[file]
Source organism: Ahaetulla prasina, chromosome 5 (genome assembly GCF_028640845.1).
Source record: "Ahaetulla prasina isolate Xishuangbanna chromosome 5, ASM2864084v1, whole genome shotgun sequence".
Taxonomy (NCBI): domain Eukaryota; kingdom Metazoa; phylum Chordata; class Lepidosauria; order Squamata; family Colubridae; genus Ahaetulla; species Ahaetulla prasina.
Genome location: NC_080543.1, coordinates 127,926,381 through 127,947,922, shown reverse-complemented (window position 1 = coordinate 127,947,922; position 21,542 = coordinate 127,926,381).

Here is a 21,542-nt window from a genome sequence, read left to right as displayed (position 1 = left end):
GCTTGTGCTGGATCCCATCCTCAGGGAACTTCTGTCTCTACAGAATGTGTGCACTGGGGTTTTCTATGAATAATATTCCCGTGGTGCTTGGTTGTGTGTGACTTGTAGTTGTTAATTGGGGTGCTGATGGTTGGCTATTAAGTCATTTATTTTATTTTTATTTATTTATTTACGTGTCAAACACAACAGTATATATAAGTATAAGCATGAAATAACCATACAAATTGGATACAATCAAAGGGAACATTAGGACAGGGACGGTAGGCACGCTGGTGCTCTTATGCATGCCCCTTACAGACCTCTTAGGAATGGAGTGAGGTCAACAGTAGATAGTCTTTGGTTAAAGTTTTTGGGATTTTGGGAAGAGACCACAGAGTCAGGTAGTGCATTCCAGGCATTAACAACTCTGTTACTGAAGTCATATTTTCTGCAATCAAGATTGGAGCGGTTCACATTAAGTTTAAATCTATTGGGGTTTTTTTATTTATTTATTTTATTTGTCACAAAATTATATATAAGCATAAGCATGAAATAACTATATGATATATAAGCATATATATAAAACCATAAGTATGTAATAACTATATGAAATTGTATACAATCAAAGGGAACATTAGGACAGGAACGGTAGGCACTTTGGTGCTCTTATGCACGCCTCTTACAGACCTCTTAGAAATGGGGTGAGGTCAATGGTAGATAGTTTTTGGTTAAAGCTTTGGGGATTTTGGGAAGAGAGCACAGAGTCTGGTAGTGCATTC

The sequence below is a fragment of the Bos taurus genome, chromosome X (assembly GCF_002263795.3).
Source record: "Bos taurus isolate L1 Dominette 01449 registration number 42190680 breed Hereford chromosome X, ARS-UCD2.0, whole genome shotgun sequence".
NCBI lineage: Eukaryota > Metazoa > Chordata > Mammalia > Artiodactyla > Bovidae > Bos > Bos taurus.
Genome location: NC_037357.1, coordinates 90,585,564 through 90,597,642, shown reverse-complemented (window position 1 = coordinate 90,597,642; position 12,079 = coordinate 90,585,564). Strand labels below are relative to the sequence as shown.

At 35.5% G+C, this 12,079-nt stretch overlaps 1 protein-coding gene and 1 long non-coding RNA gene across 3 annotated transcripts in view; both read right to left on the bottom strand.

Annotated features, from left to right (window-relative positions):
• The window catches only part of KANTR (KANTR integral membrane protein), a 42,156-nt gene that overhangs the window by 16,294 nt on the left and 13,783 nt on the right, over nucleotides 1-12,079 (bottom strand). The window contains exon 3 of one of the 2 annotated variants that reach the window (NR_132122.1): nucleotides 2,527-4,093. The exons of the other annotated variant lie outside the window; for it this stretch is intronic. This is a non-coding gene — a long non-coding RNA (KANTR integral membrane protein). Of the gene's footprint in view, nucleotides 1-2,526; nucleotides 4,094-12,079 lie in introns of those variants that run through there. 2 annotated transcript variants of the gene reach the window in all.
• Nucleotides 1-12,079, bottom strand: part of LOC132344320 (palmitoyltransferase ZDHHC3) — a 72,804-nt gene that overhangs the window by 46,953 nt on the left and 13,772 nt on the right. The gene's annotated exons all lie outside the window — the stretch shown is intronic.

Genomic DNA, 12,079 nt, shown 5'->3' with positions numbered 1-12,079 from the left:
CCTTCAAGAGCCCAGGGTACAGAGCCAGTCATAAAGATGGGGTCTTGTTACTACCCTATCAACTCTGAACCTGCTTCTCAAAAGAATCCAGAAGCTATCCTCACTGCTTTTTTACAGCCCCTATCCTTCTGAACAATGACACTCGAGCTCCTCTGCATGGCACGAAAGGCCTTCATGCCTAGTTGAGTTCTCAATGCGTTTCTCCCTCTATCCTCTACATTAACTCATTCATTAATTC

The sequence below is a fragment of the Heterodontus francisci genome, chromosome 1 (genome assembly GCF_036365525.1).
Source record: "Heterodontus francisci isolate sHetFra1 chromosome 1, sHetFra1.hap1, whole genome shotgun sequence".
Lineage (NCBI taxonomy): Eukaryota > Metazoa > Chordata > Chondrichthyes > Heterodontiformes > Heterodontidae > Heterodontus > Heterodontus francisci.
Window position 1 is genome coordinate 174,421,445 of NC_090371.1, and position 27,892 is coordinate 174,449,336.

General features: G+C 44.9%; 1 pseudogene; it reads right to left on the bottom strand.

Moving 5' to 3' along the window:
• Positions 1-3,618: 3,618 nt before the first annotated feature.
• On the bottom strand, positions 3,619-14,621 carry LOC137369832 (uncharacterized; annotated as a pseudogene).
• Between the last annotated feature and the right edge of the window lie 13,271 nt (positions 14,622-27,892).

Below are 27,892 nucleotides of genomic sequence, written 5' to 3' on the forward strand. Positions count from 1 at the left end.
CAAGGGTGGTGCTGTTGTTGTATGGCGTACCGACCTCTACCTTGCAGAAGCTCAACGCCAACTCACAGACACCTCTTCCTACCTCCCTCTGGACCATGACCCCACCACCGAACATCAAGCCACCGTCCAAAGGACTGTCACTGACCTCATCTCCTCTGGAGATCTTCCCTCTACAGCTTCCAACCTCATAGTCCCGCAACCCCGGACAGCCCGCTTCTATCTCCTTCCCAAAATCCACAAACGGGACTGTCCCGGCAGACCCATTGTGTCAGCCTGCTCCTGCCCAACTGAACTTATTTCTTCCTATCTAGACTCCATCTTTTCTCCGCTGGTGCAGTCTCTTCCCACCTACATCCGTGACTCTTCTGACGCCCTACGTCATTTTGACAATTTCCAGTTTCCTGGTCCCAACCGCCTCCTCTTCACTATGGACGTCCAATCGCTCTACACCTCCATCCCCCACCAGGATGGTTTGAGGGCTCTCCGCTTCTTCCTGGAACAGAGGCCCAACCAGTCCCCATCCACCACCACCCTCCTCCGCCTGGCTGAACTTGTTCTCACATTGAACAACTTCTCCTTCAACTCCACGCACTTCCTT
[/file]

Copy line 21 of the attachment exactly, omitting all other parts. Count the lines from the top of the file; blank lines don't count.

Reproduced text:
General features: G+C 44.9%; 1 pseudogene; it reads right to left on the bottom strand.